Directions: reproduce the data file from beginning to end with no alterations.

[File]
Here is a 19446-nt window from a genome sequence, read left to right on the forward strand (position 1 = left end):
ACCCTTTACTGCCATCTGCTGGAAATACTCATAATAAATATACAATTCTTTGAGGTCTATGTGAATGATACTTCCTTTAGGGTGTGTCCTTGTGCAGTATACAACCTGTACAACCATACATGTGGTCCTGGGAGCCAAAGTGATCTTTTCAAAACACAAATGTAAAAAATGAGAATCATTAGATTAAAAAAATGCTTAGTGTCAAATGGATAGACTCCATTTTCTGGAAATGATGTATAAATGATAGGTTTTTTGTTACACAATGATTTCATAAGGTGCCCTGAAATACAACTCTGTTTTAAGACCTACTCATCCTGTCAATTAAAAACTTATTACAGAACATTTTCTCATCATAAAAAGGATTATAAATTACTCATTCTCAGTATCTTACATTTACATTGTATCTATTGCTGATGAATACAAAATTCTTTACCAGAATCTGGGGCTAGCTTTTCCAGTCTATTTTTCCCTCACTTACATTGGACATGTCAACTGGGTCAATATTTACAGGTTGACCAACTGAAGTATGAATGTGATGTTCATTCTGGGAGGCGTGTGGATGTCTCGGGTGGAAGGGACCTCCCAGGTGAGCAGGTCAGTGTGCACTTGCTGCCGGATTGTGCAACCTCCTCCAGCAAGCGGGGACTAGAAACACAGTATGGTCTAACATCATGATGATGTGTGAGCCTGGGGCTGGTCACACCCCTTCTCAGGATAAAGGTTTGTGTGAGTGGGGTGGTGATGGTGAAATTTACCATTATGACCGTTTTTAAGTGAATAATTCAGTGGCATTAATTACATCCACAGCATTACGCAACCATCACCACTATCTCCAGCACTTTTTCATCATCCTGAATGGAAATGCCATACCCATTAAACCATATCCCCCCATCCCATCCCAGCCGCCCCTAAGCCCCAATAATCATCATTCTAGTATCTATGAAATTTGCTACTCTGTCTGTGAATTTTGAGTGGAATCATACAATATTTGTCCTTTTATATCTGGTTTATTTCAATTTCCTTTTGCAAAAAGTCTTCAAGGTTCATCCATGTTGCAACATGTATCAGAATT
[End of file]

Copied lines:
Here is a 19446-nt window from a genome sequence, read left to right on the forward strand (position 1 = left end):
ACCCTTTACTGCCATCTGCTGGAAATACTCATAATAAATATACAATTCTTTGAGGTCTATGTGAATGATACTTCCTTTAGGGTGTGTCCTTGTGCAGTATACAACCTGTACAACCATACATGTGGTCCTGGGAGCCAAAGTGATCTTTTCAAAACACAAATGTAAAAAATGAGAATCATTAGATTAAAAAAATGCTTAGTGTCAAATGGATAGACTCCATTTTCTGGAAATGATGTATAAATGATAGGTTTTTTGTTACACAATGATTTCATAAGGTGCCCTGAAATACAACTCTGTTTTAAGACCTACTCATCCTGTCAATTAAAAACTTATTACAGAACATTTTCTCATCATAAAAAGGATTATAAATTACTCATTCTCAGTATCTTACATTTACATTGTATCTATTGCTGATGAATACAAAATTCTTTACCAGAATCTGGGGCTAGCTTTTCCAGTCTATTTTTCCCTCACTTACATTGGACATGTCAACTGGGTCAATATTTACAGGTTGACCAACTGAAGTATGAATGTGATGTTCATTCTGGGAGGCGTGTGGATGTCTCGGGTGGAAGGGACCTCCCAGGTGAGCAGGTCAGTGTGCACTTGCTGCCGGATTGTGCAACCTCCTCCAGCAAGCGGGGACTAGAAACACAGTATGGTCTAACATCATGATGATGTGTGAGCCTGGGGCTGGTCACACCCCTTCTCAGGATAAAGGTTTGTGTGAGTGGGGTGGTGATGGTGAAATTTACCATTATGACCGTTTTTAAGTGAATAATTCAGTGGCATTAATTACATCCACAGCATTACGCAACCATCACCACTATCTCCAGCACTTTTTCATCATCCTGAATGGAAATGCCATACCCATTAAACCATATCCCCCCATCCCATCCCAGCCGCCCCTAAGCCCCAATAATCATCATTCTAGTATCTATGAAATTTGCTACTCTGTCTGTGAATTTTGAGTGGAATCATACAATATTTGTCCTTTTATATCTGGTTTATTTCAATTTCCTTTTGCAAAAAGTCTTCAAGGTTCATCCATGTTGCAACATGTATCAGAATT